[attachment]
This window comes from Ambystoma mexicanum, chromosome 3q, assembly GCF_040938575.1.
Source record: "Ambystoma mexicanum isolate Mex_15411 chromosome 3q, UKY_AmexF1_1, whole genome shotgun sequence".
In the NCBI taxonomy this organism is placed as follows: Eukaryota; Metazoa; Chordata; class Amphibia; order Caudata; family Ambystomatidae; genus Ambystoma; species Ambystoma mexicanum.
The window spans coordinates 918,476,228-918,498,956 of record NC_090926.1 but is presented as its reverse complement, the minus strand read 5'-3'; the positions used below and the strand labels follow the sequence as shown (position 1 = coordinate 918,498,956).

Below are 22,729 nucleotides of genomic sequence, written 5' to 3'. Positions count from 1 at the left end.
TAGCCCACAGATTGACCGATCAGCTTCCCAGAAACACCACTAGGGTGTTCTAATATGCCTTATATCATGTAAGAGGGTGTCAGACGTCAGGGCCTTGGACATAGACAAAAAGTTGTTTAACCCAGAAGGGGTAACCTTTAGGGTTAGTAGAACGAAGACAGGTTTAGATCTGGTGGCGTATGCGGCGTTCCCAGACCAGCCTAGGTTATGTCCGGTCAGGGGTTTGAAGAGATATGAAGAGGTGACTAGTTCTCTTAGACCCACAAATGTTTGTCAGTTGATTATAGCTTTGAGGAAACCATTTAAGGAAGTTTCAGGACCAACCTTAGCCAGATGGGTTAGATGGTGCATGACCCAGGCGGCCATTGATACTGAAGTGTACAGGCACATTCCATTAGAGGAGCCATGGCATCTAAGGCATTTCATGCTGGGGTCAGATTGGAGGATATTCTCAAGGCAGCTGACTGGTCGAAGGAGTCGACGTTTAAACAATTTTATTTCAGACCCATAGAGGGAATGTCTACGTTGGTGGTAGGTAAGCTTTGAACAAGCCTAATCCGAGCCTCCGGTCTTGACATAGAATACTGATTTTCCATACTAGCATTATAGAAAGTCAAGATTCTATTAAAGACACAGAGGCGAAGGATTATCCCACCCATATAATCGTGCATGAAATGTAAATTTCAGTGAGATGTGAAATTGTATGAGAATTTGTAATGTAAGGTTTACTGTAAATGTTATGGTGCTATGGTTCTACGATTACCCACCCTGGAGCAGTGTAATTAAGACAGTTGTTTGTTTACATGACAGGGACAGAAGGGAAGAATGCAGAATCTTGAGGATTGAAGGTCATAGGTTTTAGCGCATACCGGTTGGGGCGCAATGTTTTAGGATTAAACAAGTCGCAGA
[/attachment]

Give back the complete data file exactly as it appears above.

This window comes from Ambystoma mexicanum, chromosome 3q, assembly GCF_040938575.1.
Source record: "Ambystoma mexicanum isolate Mex_15411 chromosome 3q, UKY_AmexF1_1, whole genome shotgun sequence".
In the NCBI taxonomy this organism is placed as follows: Eukaryota; Metazoa; Chordata; class Amphibia; order Caudata; family Ambystomatidae; genus Ambystoma; species Ambystoma mexicanum.
The window spans coordinates 918,476,228-918,498,956 of record NC_090926.1 but is presented as its reverse complement, the minus strand read 5'-3'; the positions used below and the strand labels follow the sequence as shown (position 1 = coordinate 918,498,956).

Below are 22,729 nucleotides of genomic sequence, written 5' to 3'. Positions count from 1 at the left end.
TAGCCCACAGATTGACCGATCAGCTTCCCAGAAACACCACTAGGGTGTTCTAATATGCCTTATATCATGTAAGAGGGTGTCAGACGTCAGGGCCTTGGACATAGACAAAAAGTTGTTTAACCCAGAAGGGGTAACCTTTAGGGTTAGTAGAACGAAGACAGGTTTAGATCTGGTGGCGTATGCGGCGTTCCCAGACCAGCCTAGGTTATGTCCGGTCAGGGGTTTGAAGAGATATGAAGAGGTGACTAGTTCTCTTAGACCCACAAATGTTTGTCAGTTGATTATAGCTTTGAGGAAACCATTTAAGGAAGTTTCAGGACCAACCTTAGCCAGATGGGTTAGATGGTGCATGACCCAGGCGGCCATTGATACTGAAGTGTACAGGCACATTCCATTAGAGGAGCCATGGCATCTAAGGCATTTCATGCTGGGGTCAGATTGGAGGATATTCTCAAGGCAGCTGACTGGTCGAAGGAGTCGACGTTTAAACAATTTTATTTCAGACCCATAGAGGGAATGTCTACGTTGGTGGTAGGTAAGCTTTGAACAAGCCTAATCCGAGCCTCCGGTCTTGACATAGAATACTGATTTTCCATACTAGCATTATAGAAAGTCAAGATTCTATTAAAGACACAGAGGCGAAGGATTATCCCACCCATATAATCGTGCATGAAATGTAAATTTCAGTGAGATGTGAAATTGTATGAGAATTTGTAATGTAAGGTTTACTGTAAATGTTATGGTGCTATGGTTCTACGATTACCCACCCTGGAGCAGTGTAATTAAGACAGTTGTTTGTTTACATGACAGGGACAGAAGGGAAGAATGCAGAATCTTGAGGATTGAAGGTCATAGGTTTTAGCGCATACCGGTTGGGGCGCAATGTTTTAGGATTAAACAAGTCGCAGA